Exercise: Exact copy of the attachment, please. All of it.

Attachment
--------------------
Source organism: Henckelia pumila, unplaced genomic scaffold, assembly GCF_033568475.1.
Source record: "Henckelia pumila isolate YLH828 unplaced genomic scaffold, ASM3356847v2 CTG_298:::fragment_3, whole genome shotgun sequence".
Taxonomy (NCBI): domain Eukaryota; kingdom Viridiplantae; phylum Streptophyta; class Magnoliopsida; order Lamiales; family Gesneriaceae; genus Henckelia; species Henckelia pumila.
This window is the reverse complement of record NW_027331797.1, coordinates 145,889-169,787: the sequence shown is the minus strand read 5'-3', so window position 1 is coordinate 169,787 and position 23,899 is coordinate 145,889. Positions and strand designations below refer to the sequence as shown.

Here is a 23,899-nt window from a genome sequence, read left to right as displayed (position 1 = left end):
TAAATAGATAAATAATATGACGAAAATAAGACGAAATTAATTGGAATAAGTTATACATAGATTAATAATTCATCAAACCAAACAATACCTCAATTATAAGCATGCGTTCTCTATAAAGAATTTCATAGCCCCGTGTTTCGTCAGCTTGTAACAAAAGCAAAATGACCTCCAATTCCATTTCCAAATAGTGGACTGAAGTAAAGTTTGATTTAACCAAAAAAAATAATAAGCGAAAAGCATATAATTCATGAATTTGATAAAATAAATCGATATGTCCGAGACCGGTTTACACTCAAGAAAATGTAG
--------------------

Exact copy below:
Source organism: Henckelia pumila, unplaced genomic scaffold, assembly GCF_033568475.1.
Source record: "Henckelia pumila isolate YLH828 unplaced genomic scaffold, ASM3356847v2 CTG_298:::fragment_3, whole genome shotgun sequence".
Taxonomy (NCBI): domain Eukaryota; kingdom Viridiplantae; phylum Streptophyta; class Magnoliopsida; order Lamiales; family Gesneriaceae; genus Henckelia; species Henckelia pumila.
This window is the reverse complement of record NW_027331797.1, coordinates 145,889-169,787: the sequence shown is the minus strand read 5'-3', so window position 1 is coordinate 169,787 and position 23,899 is coordinate 145,889. Positions and strand designations below refer to the sequence as shown.

Here is a 23,899-nt window from a genome sequence, read left to right as displayed (position 1 = left end):
TAAATAGATAAATAATATGACGAAAATAAGACGAAATTAATTGGAATAAGTTATACATAGATTAATAATTCATCAAACCAAACAATACCTCAATTATAAGCATGCGTTCTCTATAAAGAATTTCATAGCCCCGTGTTTCGTCAGCTTGTAACAAAAGCAAAATGACCTCCAATTCCATTTCCAAATAGTGGACTGAAGTAAAGTTTGATTTAACCAAAAAAAATAATAAGCGAAAAGCATATAATTCATGAATTTGATAAAATAAATCGATATGTCCGAGACCGGTTTACACTCAAGAAAATGTAG